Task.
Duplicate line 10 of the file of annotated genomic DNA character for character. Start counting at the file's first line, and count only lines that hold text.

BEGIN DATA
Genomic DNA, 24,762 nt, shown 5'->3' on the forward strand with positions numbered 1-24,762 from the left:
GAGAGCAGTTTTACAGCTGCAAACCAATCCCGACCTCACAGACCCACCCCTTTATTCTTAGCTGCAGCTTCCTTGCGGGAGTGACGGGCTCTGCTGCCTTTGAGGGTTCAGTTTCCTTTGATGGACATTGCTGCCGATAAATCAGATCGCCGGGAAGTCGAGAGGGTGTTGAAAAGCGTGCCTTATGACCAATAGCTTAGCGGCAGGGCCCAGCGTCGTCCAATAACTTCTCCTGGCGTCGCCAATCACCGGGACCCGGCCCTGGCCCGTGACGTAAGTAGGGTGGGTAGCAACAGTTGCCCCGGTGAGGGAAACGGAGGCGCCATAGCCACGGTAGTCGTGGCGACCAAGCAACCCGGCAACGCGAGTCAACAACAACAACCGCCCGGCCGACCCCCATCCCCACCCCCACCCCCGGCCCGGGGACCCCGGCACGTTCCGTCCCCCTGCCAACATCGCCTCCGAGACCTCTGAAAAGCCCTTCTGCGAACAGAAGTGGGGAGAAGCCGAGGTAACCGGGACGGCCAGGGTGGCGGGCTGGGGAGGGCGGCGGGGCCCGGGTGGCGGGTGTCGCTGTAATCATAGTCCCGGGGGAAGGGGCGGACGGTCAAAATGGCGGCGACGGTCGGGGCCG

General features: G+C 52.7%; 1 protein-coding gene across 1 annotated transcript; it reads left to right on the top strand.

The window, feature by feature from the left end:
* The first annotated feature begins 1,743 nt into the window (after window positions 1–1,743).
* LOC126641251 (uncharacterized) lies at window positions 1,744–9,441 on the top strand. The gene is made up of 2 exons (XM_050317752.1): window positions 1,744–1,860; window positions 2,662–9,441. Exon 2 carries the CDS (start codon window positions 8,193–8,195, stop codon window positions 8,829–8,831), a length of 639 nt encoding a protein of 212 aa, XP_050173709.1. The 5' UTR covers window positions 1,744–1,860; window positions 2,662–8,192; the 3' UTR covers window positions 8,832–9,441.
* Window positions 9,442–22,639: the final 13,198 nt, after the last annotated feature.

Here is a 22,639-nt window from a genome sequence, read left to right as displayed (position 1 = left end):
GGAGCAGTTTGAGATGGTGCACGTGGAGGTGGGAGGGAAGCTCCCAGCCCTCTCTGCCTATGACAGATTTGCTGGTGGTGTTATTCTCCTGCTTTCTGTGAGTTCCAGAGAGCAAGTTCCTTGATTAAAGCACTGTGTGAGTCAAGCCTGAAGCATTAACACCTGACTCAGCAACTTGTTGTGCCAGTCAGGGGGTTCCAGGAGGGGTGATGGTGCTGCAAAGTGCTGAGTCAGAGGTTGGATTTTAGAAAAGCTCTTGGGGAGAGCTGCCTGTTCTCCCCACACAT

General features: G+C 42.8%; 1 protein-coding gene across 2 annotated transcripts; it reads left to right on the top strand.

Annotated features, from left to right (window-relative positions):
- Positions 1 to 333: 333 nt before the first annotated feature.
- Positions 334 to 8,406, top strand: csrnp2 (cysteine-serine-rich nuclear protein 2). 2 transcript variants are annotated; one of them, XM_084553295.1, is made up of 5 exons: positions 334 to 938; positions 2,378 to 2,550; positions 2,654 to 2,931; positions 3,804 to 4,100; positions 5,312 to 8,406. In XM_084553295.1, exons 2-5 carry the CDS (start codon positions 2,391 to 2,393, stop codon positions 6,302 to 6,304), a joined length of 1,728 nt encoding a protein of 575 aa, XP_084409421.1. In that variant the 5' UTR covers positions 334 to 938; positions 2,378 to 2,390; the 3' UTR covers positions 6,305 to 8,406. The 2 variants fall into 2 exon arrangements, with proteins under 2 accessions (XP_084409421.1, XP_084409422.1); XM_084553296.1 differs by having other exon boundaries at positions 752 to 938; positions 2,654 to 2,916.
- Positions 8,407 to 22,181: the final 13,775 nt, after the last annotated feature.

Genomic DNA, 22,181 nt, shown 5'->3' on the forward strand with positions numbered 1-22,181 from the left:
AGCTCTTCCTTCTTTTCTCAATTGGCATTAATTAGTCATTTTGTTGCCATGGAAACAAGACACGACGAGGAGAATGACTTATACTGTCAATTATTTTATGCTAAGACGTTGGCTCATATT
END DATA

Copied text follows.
General features: G+C 42.8%; 1 protein-coding gene across 2 annotated transcripts; it reads left to right on the top strand.